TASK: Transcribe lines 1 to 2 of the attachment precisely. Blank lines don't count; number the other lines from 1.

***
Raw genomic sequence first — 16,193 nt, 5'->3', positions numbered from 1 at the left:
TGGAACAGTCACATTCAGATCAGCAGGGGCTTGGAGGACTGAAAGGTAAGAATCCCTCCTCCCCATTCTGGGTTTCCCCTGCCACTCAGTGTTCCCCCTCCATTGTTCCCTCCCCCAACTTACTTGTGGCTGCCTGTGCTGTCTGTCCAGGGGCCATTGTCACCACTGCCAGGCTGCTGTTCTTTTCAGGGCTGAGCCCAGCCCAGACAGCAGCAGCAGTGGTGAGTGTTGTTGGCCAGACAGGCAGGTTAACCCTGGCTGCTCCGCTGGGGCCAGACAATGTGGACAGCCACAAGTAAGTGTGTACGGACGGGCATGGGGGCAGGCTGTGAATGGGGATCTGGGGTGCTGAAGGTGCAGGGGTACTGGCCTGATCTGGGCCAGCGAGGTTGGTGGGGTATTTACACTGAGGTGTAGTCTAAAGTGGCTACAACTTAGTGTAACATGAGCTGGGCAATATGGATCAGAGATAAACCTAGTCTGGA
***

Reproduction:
Raw genomic sequence first — 16,193 nt, 5'->3', positions numbered from 1 at the left:
TGGAACAGTCACATTCAGATCAGCAGGGGCTTGGAGGACTGAAAGGTAAGAATCCCTCCTCCCCATTCTGGGTTTCCCCTGCCACTCAGTGTTCCCCCTCCATTGTTCCCTCCCCCAACTTACTTGTGGCTGCCTGTGCTGTCTGTCCAGGGGCCATTGTCACCACTGCCAGGCTGCTGTTCTTTTCAGGGCTGAGCCCAGCCCAGACAGCAGCAGCAGTGGTGAGTGTTGTTGGCCAGACAGGCAGGTTAACCCTGGCTGCTCCGCTGGGGCCAGACAATGTGGACAGCCACAAGTAAGTGTGTACGGACGGGCATGGGGGCAGGCTGTGAATGGGGATCTGGGGTGCTGAAGGTGCAGGGGTACTGGCCTGATCTGGGCCAGCGAGGTTGGTGGGGTATTTACACTGAGGTGTAGTCTAAAGTGGCTACAACTTAGTGTAACATGAGCTGGGCAATATGGATCAGAGATAAACCTAGTCTGGA